Aboriginal Australians have developed, and are bound by, highly complex belief systems that interconnects the land, spirituality, law, social life and care of the environment.

These Traditional people share a common belief in the creation or “Dreaming”. The creation myths tell of legendary totemic beings who wander over the continent during the Dreamtime, singing out the name of everything that crossed their path – birds, animals, plants, rocks, waterholes – and so singing the world into existence.

Many of the Dreamtime stories are presented as elaborate song cycles (Songlines). They provide the Aboriginal with a map, recording details of the landscape and expressing the relationship between the land and their people. Listening to the song of the land is the same as walking along the Songline and observing the land. A knowledgeable person is able to navigate across the land by repeating the words of the song, which describe the location of landmarks, waterholes and other natural phenomena. The Songlines combine to form a labyrinth of invisible pathways which meander all over Australia. By singing the songs in the appropriate sequence, indigenous people could navigate vast distances, often travelling through the deserts of Australia’s interior. Some Songlines even span the lands of several different language groups. However, language is not a barrier to the Songline, because the melodic contour of the song describes the nature of the land over which the song passes. The rhythm is what is crucial to understand the song.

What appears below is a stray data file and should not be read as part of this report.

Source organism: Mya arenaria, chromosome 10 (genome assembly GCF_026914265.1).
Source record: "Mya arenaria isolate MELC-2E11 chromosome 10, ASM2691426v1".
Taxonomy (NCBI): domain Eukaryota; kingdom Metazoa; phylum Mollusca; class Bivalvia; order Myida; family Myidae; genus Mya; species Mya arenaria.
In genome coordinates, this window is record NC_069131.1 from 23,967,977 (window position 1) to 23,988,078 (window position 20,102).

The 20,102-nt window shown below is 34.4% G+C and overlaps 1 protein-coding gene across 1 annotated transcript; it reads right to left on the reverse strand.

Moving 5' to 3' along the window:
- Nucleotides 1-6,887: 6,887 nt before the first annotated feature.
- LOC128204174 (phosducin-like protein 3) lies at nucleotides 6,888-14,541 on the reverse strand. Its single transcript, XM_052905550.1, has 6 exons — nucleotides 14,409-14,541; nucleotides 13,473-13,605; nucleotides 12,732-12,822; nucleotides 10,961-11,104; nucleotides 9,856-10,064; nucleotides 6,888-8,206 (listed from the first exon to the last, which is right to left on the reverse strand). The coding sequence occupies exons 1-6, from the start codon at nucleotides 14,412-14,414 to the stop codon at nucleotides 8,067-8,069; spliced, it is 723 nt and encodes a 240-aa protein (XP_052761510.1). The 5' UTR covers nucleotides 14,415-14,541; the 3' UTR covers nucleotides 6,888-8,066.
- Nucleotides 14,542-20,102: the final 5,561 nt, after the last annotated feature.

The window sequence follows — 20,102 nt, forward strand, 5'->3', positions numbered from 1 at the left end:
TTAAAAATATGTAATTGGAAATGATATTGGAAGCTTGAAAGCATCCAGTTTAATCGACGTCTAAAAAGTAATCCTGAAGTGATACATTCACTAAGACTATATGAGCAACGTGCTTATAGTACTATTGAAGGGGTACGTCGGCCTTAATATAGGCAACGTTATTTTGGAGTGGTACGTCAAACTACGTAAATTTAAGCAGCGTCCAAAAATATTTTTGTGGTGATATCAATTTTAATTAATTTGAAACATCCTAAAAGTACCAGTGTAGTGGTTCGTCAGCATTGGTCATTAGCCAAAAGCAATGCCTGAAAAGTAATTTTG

The Songlines encompass spirituality, law and culture which ensures the continuity of all living things. Aboriginal people regard all land as sacred and according to tradition these songs must be continually sung to keep the land ‘alive’.

Similarly, we can consider the Trail Guide’s ‘Dreamtime’ as a journey of realisation, discovery and understanding of ‘wilderness’ or ‘spirit of place’. It is a progression of ‘spontaneous intuitive insights’ or ‘enlightenment’. Something that can’t be learnt from a book, but develops with extended periods on Trail. Collectively we can contribute to Trail Guide’s Dreamtime by exploring ‘wilderness’ related concepts out on Trail and establishing an open forum for discussion amongst each other. This will allow us to revisit and share our Dreamtime, which will eventually develop into our own Songline.

Think of the Trail Guide’s Songline as our message. Our personal definitions and feeling of how to facilitate a holistic Trail experience will differ. So too will our ‘style’ of delivering the message. Perhaps this can be compared to the different languages the Songline transcends. As long as the rhythm of our song (our message or ethos) is the same, we are building towards something that is much bigger than us. It is a collective contribution to a Trail Guide’s Culture.

As Trail Guides, we are the traditional owners and carriers of our Songline and it must be continually sung to keep the culture ‘alive’.